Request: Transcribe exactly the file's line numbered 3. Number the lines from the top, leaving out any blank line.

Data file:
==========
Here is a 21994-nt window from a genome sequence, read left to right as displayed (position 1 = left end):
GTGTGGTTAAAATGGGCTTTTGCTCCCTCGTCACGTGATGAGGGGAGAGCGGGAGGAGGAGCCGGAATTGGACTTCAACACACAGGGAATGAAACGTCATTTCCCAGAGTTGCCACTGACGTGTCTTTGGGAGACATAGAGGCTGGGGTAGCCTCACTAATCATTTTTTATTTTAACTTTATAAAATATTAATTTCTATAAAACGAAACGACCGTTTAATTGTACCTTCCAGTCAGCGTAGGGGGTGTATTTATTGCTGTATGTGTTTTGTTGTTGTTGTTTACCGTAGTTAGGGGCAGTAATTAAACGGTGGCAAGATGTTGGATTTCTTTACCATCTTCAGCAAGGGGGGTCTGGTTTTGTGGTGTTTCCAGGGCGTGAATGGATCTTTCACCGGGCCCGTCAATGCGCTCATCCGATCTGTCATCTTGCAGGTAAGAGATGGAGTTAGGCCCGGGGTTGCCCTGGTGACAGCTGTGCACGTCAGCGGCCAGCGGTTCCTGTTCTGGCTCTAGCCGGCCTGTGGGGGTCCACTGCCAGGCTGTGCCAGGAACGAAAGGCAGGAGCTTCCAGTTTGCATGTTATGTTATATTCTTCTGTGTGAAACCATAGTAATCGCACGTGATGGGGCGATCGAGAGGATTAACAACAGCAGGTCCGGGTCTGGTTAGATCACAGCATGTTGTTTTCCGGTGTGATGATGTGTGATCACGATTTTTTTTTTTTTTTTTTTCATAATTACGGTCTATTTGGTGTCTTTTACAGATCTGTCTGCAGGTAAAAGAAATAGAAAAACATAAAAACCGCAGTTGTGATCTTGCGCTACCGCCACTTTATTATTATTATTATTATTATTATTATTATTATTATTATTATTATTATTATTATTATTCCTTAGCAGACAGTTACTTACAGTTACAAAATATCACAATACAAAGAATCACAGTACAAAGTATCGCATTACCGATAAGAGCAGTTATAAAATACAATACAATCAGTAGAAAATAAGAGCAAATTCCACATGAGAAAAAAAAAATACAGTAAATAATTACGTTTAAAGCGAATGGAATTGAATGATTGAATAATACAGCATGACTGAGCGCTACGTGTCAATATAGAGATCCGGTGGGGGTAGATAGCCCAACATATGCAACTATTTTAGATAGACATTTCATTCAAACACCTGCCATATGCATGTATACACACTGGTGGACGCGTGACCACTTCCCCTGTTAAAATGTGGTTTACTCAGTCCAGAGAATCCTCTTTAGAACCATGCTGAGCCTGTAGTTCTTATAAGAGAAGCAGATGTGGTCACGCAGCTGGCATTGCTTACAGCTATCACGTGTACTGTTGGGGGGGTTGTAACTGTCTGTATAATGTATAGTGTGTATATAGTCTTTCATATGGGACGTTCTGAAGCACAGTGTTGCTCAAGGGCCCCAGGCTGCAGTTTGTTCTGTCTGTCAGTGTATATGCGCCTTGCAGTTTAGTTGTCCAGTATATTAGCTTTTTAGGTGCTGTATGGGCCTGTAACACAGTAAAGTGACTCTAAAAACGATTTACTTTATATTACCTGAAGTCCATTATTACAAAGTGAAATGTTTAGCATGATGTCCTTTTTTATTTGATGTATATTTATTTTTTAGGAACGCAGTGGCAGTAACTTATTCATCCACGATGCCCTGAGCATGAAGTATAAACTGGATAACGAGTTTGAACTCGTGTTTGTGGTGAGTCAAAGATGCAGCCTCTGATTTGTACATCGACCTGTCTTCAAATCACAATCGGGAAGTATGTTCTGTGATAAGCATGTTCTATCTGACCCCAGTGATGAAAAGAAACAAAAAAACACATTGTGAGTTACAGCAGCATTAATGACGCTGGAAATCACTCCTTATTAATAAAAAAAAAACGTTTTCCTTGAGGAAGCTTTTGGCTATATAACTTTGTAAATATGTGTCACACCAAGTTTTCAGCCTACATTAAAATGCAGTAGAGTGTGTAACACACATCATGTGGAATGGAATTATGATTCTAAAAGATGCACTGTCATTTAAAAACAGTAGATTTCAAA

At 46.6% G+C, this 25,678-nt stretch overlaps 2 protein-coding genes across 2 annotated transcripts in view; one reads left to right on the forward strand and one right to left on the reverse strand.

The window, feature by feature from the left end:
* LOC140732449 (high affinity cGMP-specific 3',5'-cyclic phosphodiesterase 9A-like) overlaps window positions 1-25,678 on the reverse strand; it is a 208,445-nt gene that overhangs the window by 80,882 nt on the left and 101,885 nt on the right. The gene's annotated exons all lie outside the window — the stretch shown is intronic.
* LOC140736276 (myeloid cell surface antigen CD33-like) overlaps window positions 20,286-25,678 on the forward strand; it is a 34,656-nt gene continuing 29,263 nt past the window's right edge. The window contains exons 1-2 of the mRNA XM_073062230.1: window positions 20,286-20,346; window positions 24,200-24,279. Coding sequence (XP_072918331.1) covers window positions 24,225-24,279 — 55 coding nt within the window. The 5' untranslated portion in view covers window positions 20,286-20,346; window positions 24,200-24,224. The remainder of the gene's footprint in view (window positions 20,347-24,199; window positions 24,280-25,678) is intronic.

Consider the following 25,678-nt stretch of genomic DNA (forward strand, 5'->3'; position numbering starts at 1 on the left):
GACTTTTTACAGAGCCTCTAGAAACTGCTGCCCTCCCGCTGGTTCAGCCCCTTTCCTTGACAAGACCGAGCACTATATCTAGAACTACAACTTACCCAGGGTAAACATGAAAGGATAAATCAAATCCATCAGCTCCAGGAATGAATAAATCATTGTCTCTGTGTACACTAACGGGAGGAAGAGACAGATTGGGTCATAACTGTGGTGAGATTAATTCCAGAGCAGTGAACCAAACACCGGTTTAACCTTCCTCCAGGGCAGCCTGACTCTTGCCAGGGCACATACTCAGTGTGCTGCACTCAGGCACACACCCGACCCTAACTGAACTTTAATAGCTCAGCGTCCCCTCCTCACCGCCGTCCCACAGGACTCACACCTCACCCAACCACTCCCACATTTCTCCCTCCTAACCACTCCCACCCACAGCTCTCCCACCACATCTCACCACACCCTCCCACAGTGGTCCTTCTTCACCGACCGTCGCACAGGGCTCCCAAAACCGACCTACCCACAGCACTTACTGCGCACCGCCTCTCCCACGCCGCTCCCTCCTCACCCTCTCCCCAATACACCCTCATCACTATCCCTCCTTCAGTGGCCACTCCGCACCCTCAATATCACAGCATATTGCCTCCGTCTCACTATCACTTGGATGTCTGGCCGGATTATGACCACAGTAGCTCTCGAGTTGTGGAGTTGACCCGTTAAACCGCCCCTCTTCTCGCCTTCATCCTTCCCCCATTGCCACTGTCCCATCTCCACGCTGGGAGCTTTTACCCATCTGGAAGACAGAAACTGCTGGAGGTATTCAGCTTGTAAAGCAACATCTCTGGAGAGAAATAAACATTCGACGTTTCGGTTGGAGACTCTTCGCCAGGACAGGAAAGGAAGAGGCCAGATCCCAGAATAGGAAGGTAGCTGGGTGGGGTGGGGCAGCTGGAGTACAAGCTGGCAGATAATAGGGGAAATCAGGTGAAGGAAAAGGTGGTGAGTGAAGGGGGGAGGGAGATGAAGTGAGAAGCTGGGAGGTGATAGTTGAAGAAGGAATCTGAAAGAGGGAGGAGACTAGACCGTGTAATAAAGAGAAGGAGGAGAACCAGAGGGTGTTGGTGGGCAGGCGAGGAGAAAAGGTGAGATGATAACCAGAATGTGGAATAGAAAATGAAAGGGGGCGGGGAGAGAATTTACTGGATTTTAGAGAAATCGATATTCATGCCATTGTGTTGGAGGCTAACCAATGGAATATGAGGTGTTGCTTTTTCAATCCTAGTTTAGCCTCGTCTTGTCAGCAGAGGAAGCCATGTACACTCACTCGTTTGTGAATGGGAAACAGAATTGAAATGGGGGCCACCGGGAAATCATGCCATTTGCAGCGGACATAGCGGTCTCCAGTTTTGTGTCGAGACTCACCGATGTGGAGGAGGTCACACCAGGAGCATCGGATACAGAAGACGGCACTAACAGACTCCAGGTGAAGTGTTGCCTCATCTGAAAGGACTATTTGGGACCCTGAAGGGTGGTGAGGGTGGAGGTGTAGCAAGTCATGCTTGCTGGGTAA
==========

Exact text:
At 46.6% G+C, this 25,678-nt stretch overlaps 2 protein-coding genes across 2 annotated transcripts in view; one reads left to right on the forward strand and one right to left on the reverse strand.